'Across the Line' Uses Virtual Reality to Put Viewers in Abortion Patients' Shoes
"Wicked jezebel feminist, you're worthless. You're a piece of trash."
"Maybe your parents should've aborted you."
"Shame on you. God's gonna destroy you in a lake of fire and you won't be smiling then."
This is some of the abuse anti-abortion protesters hurl at women entering reproductive health care centers around the country. To stand completely vulnerable in front of a crowd of angry strangers, to absorb their arbitrary invective, is an experience that's difficult to appreciate from the outside. You have to be in it to understand.
That's why three documentarians made Across the Line, a virtual reality film that puts viewers in the shoes of a woman walking before the moral firing squads that sit outside many abortion clinics in the U.S.
"What you [saw] in virtual reality ... is exactly what [women and clinicians] see when they go to work every day, when they leave work every day, when they come in for a procedure, whether it's an abortion or a breast exam," Dawn Laguens, the executive vice president, chief experience officer of the Planned Parenthood Federation of America and one of the film's executive producers, explained.
Speaking Monday at an event for the film held at New York City's Tavern on the Green, Laugens emphasized just how important it is to "bring to life" the abortion clinic experience for those who would otherwise never have it, especially in the current political climate.
Rarely has abortion opposition run so high as it does today. Providers have experienced an upswing in both violent attacks and hate speech since the now-debunked sting videos of 2015 debuted. As of April 13, 411 abortion-restrictive measures had been proposed in 2016 alone, according to the Guttmacher Institute. TRAP laws are forcing providers to close their doors, often shuttering standard women's and reproductive health clinics in the process. This despite the fact that the Supreme Court upholds the right to abortion under Roe v. Wade.
As escalating protest outside health clinics turns increasingly to violence, Molly Eagen — vice president of Planned Parenthood experience and another of the film's executive producers — explained, it's never been more crucial to bring the reality of that protest to life. Enter Across the Line, which premiered at Sundance in January. Its creators — filmmaker Brad Lichtenstein, his creative partner Jeff Fitzsimmons and immersive journalist Nonny de la Peña — saw VR as the perfect medium to help viewers understand just how scarring it can be to walk into an abortion clinic.
The film opens in a Planned Parenthood exam room. A doctor — Planned Parenthood's chief medical officer, Dr. Reagan McDonald-Mosely — converses with her visibly shaken patient, Kristina, who once had an abortion through Planned Parenthood. The scene is acted but authentic — while everyone knew roughly how the in-office exchange would go, no one knew what would happen when Kristina encountered the protesters in scene two.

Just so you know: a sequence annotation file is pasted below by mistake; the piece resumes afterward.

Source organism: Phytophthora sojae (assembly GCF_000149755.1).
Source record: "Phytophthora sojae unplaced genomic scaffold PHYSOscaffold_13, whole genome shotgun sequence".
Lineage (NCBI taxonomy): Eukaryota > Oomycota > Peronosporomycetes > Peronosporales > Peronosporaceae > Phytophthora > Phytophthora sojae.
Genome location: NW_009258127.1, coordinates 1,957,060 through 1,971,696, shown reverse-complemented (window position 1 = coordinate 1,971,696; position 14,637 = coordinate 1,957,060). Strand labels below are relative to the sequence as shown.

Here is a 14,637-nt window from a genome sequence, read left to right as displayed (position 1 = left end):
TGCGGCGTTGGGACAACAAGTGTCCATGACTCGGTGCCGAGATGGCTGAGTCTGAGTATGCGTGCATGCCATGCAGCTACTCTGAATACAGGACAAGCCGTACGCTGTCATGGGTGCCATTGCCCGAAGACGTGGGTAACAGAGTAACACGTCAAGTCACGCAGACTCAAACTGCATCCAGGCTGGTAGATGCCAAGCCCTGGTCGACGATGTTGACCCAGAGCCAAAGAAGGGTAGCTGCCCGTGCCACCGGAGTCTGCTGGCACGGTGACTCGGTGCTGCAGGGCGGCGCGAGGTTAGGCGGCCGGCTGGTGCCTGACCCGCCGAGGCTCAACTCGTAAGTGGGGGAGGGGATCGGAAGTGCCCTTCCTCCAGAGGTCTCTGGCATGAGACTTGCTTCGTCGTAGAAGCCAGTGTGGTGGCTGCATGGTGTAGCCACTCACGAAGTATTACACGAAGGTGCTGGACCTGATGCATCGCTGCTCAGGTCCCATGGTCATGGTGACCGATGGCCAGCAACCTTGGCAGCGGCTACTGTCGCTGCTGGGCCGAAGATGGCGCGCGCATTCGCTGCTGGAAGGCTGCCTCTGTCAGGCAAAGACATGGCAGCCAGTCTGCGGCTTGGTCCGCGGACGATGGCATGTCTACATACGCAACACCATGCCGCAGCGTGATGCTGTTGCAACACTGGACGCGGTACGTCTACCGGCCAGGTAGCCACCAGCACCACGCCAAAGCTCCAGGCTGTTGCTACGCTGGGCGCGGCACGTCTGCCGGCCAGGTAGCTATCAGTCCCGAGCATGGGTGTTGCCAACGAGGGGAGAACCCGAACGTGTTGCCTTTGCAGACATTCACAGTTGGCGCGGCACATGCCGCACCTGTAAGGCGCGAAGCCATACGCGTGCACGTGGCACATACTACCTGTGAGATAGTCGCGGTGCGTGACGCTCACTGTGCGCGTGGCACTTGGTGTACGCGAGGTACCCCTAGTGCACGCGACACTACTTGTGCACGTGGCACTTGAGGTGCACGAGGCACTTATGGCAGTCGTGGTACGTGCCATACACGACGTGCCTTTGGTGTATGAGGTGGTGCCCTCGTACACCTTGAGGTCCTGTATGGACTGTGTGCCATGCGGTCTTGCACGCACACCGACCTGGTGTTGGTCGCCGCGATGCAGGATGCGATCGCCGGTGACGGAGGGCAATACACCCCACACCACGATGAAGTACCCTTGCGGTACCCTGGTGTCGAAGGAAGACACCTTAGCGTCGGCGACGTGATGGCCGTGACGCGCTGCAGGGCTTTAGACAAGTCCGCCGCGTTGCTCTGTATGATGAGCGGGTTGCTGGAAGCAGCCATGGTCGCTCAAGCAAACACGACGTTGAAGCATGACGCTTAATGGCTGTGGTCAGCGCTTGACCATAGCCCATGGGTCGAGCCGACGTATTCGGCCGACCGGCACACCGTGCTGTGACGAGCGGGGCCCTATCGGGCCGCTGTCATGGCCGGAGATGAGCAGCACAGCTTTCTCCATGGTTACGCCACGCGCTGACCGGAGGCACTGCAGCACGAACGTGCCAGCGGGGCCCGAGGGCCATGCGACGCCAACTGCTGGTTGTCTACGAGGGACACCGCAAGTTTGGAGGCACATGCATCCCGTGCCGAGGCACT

From the back seat of a moving car, the viewer sees a crowd of anti-abortion activists, waving graphic signs and clamoring about the wrath of God. Kristina, seated on the passenger side, is approached by a man in a reflective vest, who looks like he should be directing traffic. He isn't there to shepherd cars into the Planned Parenthood parking lot, but rather, to a nearby pregnancy crisis center. Leaning through the open window, he warns Kristina that many women leave the clinic "broken," insisting she has "a more dignified choice."
The film then cuts to an animated scene, a composite of footage from around the country and recordings he took while in the field, out amongst protesters at the handful of clinics he visited during the research phase. As the woman, the viewer faces a crowd of protesters aggressively yelling "whore"; shouting at that she should've kept her legs closed, shouldn't have slept with every guy in the club. The Vive experience lets the viewer walk the line from their animated car to clinic's door, guided by an animated staffer.
The feeling of standing in front of so many enraged cartoons is maybe a tenth as humiliating as the real thing, but still, the anger in the activists' eyes is alarmingly lifelike. It hits home, which is exactly the intended effect. "We really wanted to move you from being the observer to first person experience and what it's like to be her," Lichtenstein said.
That experience, McDonald-Mosely said, is highly accurate, and helps illustrate the trauma protesters add to the emotionally fraught experience of getting an abortion.
"Those women are already in that room are already nervous, the last thing that they need in that moment is to be berated and harassed," she said. "Really what they need is to be supported and validated."
Planned Parenthood and the filmmakers are hoping that Across the Line can help infuse anti-abortion rhetoric with a degree of empathy. They're particularly interested in reaching southern women, the legislators making laws that curtail women's access to health care, clinicians, schools and maybe even the protesters themselves. Affordable VR technology like Google cardboard makes it easier to do that. "Instead of leaving a leaflet, we can say to people, watch this short movie," Lichtenstein said. And if they do, the team thinks their movie could make a difference.
"I wish people would take a step back and put themselves in her shoes, and I think that's what's powerful about this movie," McDonald-Mosely said.
"It allows people who've never been in the context [of an abortion clinic] ... [to] experience that. And hopefully this wakes people up and makes them realize these [patients] are people with feelings."